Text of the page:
Sam Bradford gets his final chance to prove he can be a franchise quarterback

Six years into his NFL career, quarterback Sam Bradford — the top pick of the 2010 NFL draft — has won 25 games. Wins and losses aren’t quarterback statistics, but the fact the Rams and Eagles have gone 25-37 with him under center over a six-year period has to be considered an indictment on the 28-year-old’s career.

How wonky are the supply-and-demand dynamics when it comes to NFL quarterbacks these days? Among 24 quarterbacks who have started 50 or more games since Bradford came into the league in 2010, the Philadelphia quarterback ranks ahead of only Josh Freeman and Mark Sanchez. His yards-per-attempt average (6.45) ranks dead last, and he ranks in the bottom five in terms of completion percentage (20th) and touchdown percentage (last).

And yet on Tuesday Bradford signed an astonishing two-year, $36 million contract with $26 million guaranteed, according to ESPN’s Adam Schefter.

Frankly, with the first round of the draft essentially a crapshoot and with Kirk Cousins wrapped up by the Redskins via the franchise tag, Bradford is about as good as any quarterback available, and he probably has the best combination of experience and raw talent.

And yet he was the 11th lowest-rated passer in football last season.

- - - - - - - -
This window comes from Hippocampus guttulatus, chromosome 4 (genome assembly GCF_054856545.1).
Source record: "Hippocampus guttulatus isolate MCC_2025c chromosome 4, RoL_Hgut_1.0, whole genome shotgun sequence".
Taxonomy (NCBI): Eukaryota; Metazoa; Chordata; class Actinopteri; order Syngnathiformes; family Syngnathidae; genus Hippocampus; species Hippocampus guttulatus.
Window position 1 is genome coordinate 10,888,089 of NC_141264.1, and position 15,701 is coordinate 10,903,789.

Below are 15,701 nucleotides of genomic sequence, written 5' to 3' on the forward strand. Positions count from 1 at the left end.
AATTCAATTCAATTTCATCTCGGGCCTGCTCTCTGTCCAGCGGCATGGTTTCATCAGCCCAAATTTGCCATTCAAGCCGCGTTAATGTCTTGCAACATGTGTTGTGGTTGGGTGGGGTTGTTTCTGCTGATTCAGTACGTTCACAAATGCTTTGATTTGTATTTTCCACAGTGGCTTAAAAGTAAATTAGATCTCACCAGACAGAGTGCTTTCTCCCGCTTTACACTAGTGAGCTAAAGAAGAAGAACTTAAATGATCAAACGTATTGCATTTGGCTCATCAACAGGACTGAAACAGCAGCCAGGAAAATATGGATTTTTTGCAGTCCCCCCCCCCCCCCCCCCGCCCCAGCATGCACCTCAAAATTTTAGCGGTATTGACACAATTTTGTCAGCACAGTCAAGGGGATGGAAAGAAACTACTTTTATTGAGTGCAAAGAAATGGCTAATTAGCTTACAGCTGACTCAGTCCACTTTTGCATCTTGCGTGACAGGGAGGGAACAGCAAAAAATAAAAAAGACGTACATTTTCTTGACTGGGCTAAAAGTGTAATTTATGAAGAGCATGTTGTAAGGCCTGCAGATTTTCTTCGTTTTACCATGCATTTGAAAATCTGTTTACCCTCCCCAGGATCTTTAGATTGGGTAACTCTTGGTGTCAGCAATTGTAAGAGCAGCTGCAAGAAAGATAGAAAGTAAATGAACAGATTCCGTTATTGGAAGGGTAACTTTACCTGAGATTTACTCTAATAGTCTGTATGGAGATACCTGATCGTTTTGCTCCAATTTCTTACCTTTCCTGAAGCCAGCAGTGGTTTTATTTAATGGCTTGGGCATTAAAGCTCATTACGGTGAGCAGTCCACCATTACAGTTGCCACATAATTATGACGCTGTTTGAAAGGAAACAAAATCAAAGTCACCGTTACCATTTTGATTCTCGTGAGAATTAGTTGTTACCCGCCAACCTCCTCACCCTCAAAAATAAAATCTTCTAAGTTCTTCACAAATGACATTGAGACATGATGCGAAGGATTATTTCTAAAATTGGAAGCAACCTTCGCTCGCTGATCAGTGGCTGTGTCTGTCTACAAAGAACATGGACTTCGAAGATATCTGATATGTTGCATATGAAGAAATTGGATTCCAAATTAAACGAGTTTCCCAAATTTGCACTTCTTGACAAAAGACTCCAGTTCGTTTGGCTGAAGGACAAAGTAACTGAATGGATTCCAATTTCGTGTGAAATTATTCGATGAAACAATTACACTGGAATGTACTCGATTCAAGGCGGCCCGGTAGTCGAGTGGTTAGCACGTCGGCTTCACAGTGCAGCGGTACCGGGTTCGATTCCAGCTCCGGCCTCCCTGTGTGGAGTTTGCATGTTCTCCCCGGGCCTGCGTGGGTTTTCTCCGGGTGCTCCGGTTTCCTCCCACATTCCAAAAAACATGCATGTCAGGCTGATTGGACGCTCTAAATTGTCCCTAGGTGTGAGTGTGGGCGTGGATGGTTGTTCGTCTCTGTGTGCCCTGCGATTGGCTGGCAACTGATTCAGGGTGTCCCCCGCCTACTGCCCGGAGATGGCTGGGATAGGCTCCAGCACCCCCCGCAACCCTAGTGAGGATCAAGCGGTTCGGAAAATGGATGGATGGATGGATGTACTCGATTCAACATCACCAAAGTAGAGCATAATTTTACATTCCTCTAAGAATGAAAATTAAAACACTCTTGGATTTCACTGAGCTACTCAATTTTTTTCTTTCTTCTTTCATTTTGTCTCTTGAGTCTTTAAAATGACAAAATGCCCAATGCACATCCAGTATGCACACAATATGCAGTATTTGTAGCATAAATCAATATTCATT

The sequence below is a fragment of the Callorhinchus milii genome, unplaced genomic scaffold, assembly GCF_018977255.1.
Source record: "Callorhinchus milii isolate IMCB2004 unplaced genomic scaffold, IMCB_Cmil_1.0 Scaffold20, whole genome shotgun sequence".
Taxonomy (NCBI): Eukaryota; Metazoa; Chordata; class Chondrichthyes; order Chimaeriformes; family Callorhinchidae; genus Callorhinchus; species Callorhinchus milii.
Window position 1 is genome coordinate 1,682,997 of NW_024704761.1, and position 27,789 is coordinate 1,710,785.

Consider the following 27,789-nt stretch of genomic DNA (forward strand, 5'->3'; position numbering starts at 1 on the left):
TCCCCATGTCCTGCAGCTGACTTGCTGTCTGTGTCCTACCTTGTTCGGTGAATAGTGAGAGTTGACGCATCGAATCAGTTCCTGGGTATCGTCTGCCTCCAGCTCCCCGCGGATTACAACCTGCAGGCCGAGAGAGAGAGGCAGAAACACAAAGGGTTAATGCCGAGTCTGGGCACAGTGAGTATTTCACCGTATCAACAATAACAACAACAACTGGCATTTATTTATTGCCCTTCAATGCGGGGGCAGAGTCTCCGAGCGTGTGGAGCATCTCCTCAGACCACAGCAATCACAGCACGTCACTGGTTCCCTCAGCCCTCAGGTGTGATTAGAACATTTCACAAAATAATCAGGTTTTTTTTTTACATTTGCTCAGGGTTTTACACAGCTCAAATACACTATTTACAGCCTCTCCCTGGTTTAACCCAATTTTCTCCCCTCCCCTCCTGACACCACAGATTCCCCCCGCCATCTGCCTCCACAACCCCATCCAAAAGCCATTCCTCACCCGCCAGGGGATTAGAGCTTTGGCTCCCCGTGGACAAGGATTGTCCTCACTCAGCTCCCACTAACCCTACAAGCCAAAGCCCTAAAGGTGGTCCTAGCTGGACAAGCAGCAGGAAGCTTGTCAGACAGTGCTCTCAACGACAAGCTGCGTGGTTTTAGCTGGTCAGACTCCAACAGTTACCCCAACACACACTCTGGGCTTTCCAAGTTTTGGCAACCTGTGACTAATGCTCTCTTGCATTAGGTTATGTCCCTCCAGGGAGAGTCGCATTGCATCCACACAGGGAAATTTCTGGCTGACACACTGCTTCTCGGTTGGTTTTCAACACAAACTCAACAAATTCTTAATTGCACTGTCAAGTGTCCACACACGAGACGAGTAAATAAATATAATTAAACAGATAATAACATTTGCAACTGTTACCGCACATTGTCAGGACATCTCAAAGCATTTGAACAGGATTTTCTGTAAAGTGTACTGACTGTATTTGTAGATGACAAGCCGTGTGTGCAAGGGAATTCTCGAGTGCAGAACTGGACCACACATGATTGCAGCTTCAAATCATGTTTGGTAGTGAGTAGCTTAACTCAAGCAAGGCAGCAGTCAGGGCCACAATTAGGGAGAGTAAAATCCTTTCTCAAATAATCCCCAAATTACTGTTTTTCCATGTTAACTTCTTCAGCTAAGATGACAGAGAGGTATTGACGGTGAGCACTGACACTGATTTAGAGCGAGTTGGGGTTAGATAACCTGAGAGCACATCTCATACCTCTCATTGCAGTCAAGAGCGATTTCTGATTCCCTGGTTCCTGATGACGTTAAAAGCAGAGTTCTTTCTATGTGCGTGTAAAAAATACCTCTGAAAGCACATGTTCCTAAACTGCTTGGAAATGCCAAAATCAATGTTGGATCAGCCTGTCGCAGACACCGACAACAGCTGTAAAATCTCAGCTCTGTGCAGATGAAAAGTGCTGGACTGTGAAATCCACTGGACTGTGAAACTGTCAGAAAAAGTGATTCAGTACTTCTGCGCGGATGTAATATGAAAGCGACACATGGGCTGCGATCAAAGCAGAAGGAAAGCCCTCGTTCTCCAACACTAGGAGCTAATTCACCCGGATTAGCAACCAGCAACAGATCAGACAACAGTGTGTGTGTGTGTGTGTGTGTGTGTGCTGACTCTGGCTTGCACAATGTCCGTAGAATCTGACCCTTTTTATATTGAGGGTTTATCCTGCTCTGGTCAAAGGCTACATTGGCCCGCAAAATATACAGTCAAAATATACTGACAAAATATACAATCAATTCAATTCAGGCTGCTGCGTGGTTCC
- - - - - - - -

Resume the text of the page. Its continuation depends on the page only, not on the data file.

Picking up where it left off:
On the bright side (for Eagles fans), Bradford caught fire late last season, completing 68 percent of his passes while posting a 97.0 passer rating during the final seven weeks of the year. But there are still major questions regarding his consistency as well as his ability to remain healthy (a big reason why he’s won just 25 games: he’s missed 33 in six years).

But this is undoubtedly Bradford’s last shot. The Eagles are desperate and he’ll be working under a new regime in 2016. If he struggles, they’ll bring in competition. If he keeps struggling, he’ll likely be done — another bust for our amusement.

About Brad Gagnon

Brad Gagnon has been passionate about both sports and mass media since he was in diapers -- a passion that won't die until he's in them again. Based in Toronto, he's worked as a national NFL blog editor at, a producer and writer at theScore Television Network and a host, reporter and play-by-play voice at Rogers TV. His work has also appeared at, Deadspin,, The Guardian, The Hockey News and elsewhere at Comeback Media, but his day gig has him covering the NFL nationally for Bleacher Report.